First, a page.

by Lara Sanoica
I attended our last team meeting today to wrap up some loose ends before we all break for the summer session. Although we won’t meet physically, we’re hoping to keep maintenance projects (newsletters, phone calls, databases, tech glitches) going during the summer.
The Costa Rican university students will also be on summer break, and will likely not be able to collaborate until Fall 2010. In the meantime, I’m hoping that we will be able to set up a workable timeline that chronicles our (US) involvement with the Nuestra Voz project. One of the harshest criticisms of international organizations based in developed countries is that the organization encourages a hierarchical structure that perpetuates foreign supremacy over a host nation. For example, a Utah-based NGO decides to go build wells in East Africa. When these altruistic volunteers go to these waterless villages, they build wells the American way with American tools, and then leave. What if the village needs a new well? To meet the standards of the last well, they’ll need American tools and American expertise, thus creating a need for the Utah group to return. Unless this NGO can train other community members to build wells with tools that are readily available in that region, the village will not be able to build wells on its own.
Justin and Ari’s long term goals have always included handing over Nuestra Voz to its members and for us in the States to step back and let it grow according to the needs of the organizations that use it. Our job is simply to set up the network. However, for the network to be effective, we have to teach users how to use and manage that network. While we are currently working in a partnership with Costa Rican organizations to develop the basic framework of the website, we eventually want Earth University to take control and manage the site themselves. Thus, there are two levels of training that we need to set up before we can confidently hand the project over.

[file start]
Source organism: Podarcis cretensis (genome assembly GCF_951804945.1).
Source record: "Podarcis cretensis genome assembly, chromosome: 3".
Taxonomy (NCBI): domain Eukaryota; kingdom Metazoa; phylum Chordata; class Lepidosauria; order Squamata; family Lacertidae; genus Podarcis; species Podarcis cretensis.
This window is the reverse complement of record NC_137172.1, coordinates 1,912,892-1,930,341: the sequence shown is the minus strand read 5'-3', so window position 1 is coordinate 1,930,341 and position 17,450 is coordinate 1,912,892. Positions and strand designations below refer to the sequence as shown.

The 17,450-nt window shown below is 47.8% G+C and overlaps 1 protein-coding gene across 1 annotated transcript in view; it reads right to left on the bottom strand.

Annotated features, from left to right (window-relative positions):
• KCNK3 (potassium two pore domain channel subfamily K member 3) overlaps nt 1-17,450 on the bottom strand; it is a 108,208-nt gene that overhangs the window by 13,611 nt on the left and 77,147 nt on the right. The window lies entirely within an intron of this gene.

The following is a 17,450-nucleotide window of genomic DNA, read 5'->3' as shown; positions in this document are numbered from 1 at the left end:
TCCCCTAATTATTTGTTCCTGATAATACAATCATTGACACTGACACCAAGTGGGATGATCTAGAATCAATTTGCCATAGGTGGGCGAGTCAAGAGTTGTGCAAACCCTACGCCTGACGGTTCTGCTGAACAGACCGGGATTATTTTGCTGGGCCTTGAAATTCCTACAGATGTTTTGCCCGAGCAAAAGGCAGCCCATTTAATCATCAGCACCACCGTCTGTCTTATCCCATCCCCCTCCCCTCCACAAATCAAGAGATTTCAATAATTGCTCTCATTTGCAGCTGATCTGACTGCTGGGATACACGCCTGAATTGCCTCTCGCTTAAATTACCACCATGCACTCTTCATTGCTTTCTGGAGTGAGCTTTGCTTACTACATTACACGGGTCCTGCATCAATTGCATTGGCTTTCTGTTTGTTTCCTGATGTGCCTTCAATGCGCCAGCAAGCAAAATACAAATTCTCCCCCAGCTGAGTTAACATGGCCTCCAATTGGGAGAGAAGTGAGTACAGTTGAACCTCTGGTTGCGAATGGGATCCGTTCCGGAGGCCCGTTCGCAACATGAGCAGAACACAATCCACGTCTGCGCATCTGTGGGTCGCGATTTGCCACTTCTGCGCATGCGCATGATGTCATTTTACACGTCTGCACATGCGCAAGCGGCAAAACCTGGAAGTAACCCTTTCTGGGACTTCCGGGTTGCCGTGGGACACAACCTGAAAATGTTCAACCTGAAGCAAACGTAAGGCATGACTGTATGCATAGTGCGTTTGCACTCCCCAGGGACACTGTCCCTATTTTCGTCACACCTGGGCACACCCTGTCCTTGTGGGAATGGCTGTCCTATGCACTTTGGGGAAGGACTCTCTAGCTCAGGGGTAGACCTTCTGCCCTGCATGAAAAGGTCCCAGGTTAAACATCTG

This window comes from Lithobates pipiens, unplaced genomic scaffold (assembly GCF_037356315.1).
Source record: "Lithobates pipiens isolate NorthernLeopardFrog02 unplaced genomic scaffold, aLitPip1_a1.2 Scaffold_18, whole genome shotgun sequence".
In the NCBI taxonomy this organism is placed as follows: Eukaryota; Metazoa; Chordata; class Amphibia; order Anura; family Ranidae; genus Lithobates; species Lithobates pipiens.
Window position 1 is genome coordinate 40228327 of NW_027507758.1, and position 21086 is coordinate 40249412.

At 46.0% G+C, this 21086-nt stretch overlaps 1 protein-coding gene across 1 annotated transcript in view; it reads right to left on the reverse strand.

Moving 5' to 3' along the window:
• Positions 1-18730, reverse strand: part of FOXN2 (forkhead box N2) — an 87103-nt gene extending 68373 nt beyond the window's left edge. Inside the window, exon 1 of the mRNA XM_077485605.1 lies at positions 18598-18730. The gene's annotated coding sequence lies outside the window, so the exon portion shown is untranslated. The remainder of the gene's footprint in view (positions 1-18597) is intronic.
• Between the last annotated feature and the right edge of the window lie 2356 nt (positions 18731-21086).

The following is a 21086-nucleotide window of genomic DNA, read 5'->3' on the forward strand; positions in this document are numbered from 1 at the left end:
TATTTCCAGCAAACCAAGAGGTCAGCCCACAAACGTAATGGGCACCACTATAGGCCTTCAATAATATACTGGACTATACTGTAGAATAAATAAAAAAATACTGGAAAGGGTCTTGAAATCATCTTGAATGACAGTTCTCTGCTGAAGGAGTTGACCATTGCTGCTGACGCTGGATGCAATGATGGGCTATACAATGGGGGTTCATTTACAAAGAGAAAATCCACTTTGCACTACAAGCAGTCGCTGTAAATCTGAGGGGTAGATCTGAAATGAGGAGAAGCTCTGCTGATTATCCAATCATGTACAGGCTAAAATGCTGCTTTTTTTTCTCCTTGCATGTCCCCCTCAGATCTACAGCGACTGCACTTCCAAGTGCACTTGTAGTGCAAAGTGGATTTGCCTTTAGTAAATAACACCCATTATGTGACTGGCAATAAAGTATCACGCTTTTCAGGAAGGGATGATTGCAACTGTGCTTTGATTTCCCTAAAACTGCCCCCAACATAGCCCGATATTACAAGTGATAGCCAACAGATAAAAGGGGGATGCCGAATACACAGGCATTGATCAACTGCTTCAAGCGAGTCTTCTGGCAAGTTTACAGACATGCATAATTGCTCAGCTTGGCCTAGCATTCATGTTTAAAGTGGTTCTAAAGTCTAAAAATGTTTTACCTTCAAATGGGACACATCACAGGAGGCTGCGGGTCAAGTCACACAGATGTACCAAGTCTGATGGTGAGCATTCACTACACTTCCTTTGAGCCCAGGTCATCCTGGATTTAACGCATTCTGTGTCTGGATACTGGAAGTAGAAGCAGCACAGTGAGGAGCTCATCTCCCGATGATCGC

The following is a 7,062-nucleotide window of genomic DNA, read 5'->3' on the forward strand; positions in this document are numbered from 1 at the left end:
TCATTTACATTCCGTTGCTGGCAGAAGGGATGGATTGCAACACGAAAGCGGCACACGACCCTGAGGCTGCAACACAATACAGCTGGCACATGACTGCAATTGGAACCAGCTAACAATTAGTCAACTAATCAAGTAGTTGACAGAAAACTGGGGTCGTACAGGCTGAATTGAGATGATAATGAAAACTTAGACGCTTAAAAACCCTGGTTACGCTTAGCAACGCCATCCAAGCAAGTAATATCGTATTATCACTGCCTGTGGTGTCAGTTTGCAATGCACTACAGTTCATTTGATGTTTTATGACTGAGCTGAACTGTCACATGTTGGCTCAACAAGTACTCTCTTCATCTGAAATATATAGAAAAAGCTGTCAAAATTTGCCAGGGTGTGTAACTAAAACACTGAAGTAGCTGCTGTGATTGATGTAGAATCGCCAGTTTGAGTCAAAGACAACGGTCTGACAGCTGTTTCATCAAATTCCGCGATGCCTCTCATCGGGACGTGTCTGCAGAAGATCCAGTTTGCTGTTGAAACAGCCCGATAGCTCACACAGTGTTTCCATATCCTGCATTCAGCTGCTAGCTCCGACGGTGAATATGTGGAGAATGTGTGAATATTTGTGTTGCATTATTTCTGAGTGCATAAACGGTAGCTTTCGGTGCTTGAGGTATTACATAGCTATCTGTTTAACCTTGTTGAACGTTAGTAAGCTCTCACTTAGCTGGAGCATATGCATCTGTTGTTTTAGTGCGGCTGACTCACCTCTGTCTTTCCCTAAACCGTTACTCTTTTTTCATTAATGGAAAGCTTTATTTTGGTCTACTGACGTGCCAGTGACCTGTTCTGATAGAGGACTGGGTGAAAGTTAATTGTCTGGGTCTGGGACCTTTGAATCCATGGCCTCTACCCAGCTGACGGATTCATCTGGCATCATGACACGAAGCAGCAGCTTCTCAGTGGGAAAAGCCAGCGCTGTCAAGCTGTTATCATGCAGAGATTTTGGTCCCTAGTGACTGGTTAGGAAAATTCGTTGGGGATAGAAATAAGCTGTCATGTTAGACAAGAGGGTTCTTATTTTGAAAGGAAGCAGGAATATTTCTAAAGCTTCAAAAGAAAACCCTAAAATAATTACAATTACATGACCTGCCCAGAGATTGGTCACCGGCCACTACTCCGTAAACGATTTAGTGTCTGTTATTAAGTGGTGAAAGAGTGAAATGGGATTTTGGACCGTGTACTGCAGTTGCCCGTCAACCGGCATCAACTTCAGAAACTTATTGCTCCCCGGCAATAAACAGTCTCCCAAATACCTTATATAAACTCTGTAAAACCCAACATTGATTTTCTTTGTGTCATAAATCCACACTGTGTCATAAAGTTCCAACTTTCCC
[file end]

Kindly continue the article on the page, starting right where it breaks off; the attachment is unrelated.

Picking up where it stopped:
On a general level, we need to set up training modules and materials that Earth University can work with to teach other members of the community. These sessions will include how to use the Nuestra Voz website and the use of online networking to facilitate real life collaboration. We will also have to teach Earth University students how to use Drupal open source and other necessary technical skills in order to manage the website without our help up North. I am hoping to use myself as a guinea pig with the Drupal platform. Since I would be learning from scratch, I’d be able to make a note of what was confusing to learn and then come up with a less confusing way to explain it.
Even when we don’t look at the technological hurdles that need to be cleared, there is still so much that needs to be done. With one U of I student studying abroad next semester and the other graduating in a couple days, we’re going to need all of the help we can get. SPAN 232 and SPAN 332 volunteers would be greatly appreciated. In the meantime, preparation and maintenance is key. By Fall 2010, we’ll be ready to hit the ground running with Earth University.